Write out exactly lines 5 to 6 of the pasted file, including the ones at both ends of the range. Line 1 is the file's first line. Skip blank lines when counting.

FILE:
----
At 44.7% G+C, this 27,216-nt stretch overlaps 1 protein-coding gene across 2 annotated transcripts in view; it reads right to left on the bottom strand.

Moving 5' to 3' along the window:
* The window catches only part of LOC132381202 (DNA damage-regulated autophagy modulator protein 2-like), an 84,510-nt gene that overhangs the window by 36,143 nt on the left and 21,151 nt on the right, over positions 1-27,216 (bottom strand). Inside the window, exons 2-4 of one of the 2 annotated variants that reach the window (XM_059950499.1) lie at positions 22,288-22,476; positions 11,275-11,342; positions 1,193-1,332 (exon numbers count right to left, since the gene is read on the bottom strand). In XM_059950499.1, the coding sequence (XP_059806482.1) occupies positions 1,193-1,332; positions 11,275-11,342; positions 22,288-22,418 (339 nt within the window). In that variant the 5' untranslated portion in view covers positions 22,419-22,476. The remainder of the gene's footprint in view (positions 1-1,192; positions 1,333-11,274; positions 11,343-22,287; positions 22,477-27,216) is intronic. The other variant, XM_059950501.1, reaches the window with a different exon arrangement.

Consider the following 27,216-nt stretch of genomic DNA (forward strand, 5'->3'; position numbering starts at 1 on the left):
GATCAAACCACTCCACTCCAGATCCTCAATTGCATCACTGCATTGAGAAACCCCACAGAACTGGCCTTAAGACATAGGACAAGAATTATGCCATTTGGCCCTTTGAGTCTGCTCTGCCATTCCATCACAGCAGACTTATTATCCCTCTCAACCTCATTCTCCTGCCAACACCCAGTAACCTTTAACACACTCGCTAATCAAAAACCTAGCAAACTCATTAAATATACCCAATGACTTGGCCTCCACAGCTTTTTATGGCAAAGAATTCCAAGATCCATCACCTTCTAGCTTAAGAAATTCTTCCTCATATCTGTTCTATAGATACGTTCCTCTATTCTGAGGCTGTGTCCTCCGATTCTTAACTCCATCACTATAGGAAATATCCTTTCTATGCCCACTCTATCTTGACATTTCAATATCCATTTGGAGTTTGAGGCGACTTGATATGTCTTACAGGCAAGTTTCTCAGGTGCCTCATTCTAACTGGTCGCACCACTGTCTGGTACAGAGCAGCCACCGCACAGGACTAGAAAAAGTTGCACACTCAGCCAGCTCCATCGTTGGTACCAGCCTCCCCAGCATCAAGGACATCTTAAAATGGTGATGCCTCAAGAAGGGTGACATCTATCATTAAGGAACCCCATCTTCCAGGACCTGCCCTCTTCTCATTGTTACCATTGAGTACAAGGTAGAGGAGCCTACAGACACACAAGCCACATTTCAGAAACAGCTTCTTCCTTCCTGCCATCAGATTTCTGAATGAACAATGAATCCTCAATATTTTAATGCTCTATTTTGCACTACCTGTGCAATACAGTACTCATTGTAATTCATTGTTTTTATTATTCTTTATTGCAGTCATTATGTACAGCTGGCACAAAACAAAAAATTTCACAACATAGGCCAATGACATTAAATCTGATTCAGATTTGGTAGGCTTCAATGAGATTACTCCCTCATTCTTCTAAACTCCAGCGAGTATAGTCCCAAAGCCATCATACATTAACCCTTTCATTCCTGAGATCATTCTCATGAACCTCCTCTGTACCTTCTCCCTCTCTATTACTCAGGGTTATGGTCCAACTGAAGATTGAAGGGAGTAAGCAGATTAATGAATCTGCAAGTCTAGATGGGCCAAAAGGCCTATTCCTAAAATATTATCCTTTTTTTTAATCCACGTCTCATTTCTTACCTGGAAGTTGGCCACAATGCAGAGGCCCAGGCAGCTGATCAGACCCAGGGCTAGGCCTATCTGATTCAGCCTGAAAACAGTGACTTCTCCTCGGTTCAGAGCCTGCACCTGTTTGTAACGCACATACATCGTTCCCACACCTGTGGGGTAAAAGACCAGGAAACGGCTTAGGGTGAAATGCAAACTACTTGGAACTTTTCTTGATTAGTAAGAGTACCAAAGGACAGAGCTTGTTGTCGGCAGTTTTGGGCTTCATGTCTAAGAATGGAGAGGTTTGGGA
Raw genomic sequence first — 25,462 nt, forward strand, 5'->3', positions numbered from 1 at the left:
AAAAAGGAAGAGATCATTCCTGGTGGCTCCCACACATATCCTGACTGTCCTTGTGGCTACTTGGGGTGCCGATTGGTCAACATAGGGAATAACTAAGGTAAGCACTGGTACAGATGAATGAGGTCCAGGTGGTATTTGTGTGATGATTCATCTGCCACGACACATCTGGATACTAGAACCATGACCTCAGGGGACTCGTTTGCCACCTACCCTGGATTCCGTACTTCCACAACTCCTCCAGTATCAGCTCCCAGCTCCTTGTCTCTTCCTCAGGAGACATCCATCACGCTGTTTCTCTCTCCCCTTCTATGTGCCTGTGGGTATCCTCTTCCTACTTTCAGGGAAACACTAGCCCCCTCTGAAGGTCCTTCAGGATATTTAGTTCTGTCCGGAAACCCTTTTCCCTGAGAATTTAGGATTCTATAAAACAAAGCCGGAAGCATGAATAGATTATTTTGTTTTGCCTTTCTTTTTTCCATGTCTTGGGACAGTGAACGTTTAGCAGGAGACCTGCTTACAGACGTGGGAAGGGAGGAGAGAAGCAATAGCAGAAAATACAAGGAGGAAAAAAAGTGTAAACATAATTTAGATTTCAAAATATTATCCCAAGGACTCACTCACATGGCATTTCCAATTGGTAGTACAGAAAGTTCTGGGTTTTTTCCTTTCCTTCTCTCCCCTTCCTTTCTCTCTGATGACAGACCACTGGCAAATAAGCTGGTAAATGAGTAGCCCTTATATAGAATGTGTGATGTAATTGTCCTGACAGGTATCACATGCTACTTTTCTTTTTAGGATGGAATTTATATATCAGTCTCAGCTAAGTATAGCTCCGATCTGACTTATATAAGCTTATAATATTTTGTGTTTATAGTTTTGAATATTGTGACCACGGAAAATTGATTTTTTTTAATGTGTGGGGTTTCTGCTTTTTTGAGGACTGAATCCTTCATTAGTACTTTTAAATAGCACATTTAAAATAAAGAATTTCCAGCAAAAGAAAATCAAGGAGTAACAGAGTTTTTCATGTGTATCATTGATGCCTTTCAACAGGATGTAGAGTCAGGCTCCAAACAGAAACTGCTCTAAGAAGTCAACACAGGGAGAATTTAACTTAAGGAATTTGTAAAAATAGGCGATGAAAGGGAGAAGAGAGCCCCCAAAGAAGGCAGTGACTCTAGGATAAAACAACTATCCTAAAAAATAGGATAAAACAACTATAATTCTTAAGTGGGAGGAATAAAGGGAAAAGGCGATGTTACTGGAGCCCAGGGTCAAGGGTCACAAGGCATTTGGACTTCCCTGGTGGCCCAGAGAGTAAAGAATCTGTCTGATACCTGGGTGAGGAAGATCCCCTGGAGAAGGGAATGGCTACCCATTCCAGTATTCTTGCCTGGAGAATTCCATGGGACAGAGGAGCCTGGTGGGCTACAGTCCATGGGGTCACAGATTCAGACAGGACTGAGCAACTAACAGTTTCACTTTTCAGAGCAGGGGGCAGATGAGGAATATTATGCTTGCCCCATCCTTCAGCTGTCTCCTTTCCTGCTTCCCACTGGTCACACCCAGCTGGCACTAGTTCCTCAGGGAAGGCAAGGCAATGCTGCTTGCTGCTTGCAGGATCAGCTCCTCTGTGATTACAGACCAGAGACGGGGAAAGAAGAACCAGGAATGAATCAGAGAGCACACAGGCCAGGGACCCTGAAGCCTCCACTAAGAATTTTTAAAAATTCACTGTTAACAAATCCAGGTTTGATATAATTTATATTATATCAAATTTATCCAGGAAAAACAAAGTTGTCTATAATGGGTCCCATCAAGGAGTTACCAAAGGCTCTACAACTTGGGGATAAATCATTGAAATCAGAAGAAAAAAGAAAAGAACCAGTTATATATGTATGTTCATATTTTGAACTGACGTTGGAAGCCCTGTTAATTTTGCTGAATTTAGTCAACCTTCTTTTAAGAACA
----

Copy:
GATCAAACCACTCCACTCCAGATCCTCAATTGCATCACTGCATTGAGAAACCCCACAGAACTGGCCTTAAGACATAGGACAAGAATTATGCCATTTGGCCCTTTGAGTCTGCTCTGCCATTCCATCACAGCAGACTTATTATCCCTCTCAACCTCATTCTCCTGCCAACACCCAGTAACCTTTAACACACTCGCTAATCAAAAACCTAGCAAACTCATTAAATATACCCAATGACTTGGCCTCCACAGCTTTTTATGGCAAAGAATTCCAAGATCCATCACCTTCTAGCTTAAGAAATTCTTCCTCATATCTGTTCTATAGATACGTTCCTCTATTCTGAGGCTGTGTCCTCCGATTCTTAACTCCATCACTATAGGAAATATCCTTTCTATGCCCACTCTATCTTGACATTTCAATATCCATTTGGAGTTTGAGGCGACTTGATATGTCTTACAGGCAAGTTTCTCAGGTGCCTCATTCTAACTGGTCGCACCACTGTCTGGTACAGAGCAGCCACCGCACAGGACTAGAAAAAGTTGCACACTCAGCCAGCTCCATCGTTGGTACCAGCCTCCCCAGCATCAAGGACATCTTAAAATGGTGATGCCTCAAGAAGGGTGACATCTATCATTAAGGAACCCCATCTTCCAGGACCTGCCCTCTTCTCATTGTTACCATTGAGTACAAGGTAGAGGAGCCTACAGACACACAAGCCACATTTCAGAAACAGCTTCTTCCTTCCTGCCATCAGATTTCTGAATGAACAATGAATCCTCAATATTTTAATGCTCTATTTTGCACTACCTGTGCAATACAGTACTCATTGTAATTCATTGTTTTTATTATTCTTTATTGCAGTCATTATGTACAGCTGGCACAAAACAAAAAATTTCACAACATAGGCCAATGACATTAAATCTGATTCAGATTTGGTAGGCTTCAATGAGATTACTCCCTCATTCTTCTAAACTCCAGCGAGTATAGTCCCAAAGCCATCATACATTAACCCTTTCATTCCTGAGATCATTCTCATGAACCTCCTCTGTACCTTCTCCCTCTCTATTACTCAGGGTTATGGTCCAACTGAAGATTGAAGGGAGTAAGCAGATTAATGAATCTGCAAGTCTAGATGGGCCAAAAGGCCTATTCCTAAAATATTATCCTTTTTTTTAATCCACGTCTCATTTCTTACCTGGAAGTTGGCCACAATGCAGAGGCCCAGGCAGCTGATCAGACCCAGGGCTAGGCCTATCTGATTCAGCCTGAAAACAGTGACTTCTCCTCGGTTCAGAGCCTGCACCTGTTTGTAACGCACATACATCGTTCCCACACCTGTGGGGTAAAAGACCAGGAAACGGCTTAGGGTGAAATGCAAACTACTTGGAACTTTTCTTGATTAGTAAGAGTACCAAAGGACAGAGCTTGTTGTCGGCAGTTTTGGGCTTCATGTCTAAGAATGGAGAGGTTTGGGA
Raw genomic sequence first — 25,462 nt, forward strand, 5'->3', positions numbered from 1 at the left: